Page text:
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The Orioles are suddenly winning again, beginning to climb out of the hole they dug for themselves last month, but Buck Showalter doesn't want any mention of his team sneaking up on the American League wild-card race.

Asked about his team's recent surge following the Orioles' 13-inning 6-5 walk-off victory over the Boston Red Sox, Showalter put his index finger over his lips, as if to shush the notion that other teams in the race should consider the Orioles a factor.

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"I like the part where you get noticed at the end and you're playing in the playoffs," Showalter said. "But you get a little crispness back in the air, and it reminds everybody what fall baseball is like. We still feel like it's there for us if we can get the momentum needed. It starts with good pitching, which we had tonight with the exception of that one inning."

The Orioles needed 13 innings to do it – tied for their longest game of the season – but they showed their resiliency with another much-needed win over the Red Sox in front of 21,260 on a cool night at Camden Yards in a game that ended just 33 minutes before midnight.

Chris Davis ended the four-hour, 20-minute marathon, lining a 2-1 pitch from  left-hander Robbie Ross, Jr. into center field past a drawn-in Boston infield, pumping his right fist into the air as the ran to first and Gerardo Parra scored the game-winning run behind him from third base.

It was the Orioles' ninth walk-off win of the season, with Davis providing the game-winning hit for the third time. Davis previously hit solo walk-off homers on Aug. 15 against the A's and Sept. 2 versus the Rays, both of those wins also coming at Camden Yards. His three walk-off hits are the most in the majors since Aug. 15.

The Orioles (71-73) won their third straight game overall and have now won six of their last seven. Tuesday's win also gave the Orioles three straight series wins for the first time in nearly three months, when the Orioles won series over the Blue Jays, Red Sox and Indians from June 19 to June 28.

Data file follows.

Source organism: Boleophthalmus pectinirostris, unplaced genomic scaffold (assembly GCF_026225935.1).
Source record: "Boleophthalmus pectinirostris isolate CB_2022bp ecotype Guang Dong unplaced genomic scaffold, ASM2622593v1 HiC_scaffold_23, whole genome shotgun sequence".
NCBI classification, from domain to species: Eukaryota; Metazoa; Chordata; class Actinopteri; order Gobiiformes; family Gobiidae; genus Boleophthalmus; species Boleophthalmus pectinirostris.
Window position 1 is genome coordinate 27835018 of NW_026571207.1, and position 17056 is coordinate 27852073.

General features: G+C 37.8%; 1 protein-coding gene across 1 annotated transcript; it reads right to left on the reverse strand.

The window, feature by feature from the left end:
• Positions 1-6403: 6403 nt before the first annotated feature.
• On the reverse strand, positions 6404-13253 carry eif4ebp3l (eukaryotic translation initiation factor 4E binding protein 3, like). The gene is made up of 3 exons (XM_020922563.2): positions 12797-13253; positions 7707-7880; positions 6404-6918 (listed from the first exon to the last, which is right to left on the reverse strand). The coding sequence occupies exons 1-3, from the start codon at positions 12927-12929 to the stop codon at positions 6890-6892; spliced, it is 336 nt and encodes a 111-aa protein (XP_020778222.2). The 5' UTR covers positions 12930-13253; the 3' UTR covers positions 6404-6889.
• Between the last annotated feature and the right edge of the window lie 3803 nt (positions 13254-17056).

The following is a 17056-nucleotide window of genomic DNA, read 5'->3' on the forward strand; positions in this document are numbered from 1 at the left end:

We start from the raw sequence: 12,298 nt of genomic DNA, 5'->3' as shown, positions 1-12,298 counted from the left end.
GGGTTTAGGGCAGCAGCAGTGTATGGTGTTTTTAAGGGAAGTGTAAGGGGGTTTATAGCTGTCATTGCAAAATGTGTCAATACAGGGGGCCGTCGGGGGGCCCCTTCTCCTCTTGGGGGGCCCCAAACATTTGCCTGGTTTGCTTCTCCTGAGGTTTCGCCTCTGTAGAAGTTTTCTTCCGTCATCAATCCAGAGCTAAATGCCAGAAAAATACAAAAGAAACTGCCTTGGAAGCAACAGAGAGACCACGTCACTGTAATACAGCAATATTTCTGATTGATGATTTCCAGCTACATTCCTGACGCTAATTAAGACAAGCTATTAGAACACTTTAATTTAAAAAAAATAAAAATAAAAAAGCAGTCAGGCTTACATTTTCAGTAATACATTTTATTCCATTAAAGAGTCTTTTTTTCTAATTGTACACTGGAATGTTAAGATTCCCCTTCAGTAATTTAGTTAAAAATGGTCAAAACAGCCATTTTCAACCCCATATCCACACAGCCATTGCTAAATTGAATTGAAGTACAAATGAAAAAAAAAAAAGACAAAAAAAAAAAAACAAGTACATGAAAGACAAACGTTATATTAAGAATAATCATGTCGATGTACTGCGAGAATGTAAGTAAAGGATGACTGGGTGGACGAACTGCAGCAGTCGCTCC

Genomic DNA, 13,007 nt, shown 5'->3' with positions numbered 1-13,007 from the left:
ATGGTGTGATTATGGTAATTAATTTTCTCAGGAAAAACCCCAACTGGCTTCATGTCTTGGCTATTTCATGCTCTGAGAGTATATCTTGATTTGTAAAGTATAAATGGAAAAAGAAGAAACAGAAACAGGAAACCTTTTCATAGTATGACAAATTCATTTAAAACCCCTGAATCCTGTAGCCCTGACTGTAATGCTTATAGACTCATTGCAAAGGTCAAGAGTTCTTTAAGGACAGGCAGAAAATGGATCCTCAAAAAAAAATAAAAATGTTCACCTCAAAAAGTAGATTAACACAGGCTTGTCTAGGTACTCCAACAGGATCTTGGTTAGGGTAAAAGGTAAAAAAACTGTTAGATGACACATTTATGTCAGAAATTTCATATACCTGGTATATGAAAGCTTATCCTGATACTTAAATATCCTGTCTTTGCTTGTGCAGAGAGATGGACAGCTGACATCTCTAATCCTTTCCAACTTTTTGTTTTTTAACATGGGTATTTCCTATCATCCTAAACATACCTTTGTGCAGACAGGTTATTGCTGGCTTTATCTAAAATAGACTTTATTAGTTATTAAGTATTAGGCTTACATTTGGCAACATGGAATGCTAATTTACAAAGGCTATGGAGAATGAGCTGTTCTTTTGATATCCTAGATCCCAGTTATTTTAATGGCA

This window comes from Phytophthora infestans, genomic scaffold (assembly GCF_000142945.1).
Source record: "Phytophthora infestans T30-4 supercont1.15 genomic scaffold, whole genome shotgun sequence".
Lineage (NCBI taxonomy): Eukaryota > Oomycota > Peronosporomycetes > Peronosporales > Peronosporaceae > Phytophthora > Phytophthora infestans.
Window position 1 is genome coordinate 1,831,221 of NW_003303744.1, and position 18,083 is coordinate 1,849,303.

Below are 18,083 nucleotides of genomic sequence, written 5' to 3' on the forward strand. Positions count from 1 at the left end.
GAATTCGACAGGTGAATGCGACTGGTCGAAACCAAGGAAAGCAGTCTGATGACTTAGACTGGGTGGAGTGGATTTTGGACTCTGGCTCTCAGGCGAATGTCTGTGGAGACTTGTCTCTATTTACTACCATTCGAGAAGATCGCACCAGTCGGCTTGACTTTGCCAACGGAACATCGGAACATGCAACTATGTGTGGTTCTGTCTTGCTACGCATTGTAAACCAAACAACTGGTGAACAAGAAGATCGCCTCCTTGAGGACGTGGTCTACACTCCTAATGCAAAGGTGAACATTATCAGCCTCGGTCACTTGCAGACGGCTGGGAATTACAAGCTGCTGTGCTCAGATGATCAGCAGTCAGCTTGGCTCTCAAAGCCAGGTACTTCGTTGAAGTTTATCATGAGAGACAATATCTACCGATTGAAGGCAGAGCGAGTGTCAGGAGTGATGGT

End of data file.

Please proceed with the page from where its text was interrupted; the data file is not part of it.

The Orioles also gained a half-game in the American League wild-card race. They now trail the Houston Astros by 5 ½ games with 18 regular seasons games to go.

"After the long slide that we had where we just couldn't put anything together or do anything right, a couple of the wins that we've had lately against the teams that we've been playing have kind of rejuvenated the team," Davis said. "Obviously at this time of the year, you know what's at stake. You know that you have to be almost perfect. That in itself kind of gives us a jolt and we've been playing well."

After struggling to muster any offense for nearly eight innings, Parra drew a five-pitch walk from Jonathan Aro (0-1) to open the 13th. Parra went from first to third on Manny Machado's single to right-center, setting the stage for Davis' walk-off hit.

Showalter said Parra going from first to third on Machado's hit was the play of the night.

"That's a baseball-player play and that's something you can't equivocate with analytics or anything," Showalter said. "That's just a baseball player making a play, knowing they're playing deep with no doubles."

After Davis rounded the first-base bag, he was chased by his teammates, who were looking to douse him with water and Gatorade, but Davis sped away, waving to his teammates as he trotted into the Orioles dugout.

Six different Orioles relievers accounted for eight innings of one-run ball, including right-hander Chaz Roe (3-2), who pitched a scoreless 13th inning to earn the win. Set-up man Darren O'Day (1 2/3 innings) and closer Zach Britton (one inning) each recorded scoreless outings pitching for the third consecutive day. Brad Brach tossed two scoreless innings, retiring six of the seven batters he faced in the 11th and 12th innings.

"It's that time," Showalter said. "You do things all through the year so when you get to September you can push the envelope a little bit. … I was trying to get through without having to use Darren and Zach. That's why I didn't pitch Zach in the ninth. I was trying to keep one of them available for tomorrow. But we used all our bullets needed for a W for the Orioles. We'll see what tomorrow brings."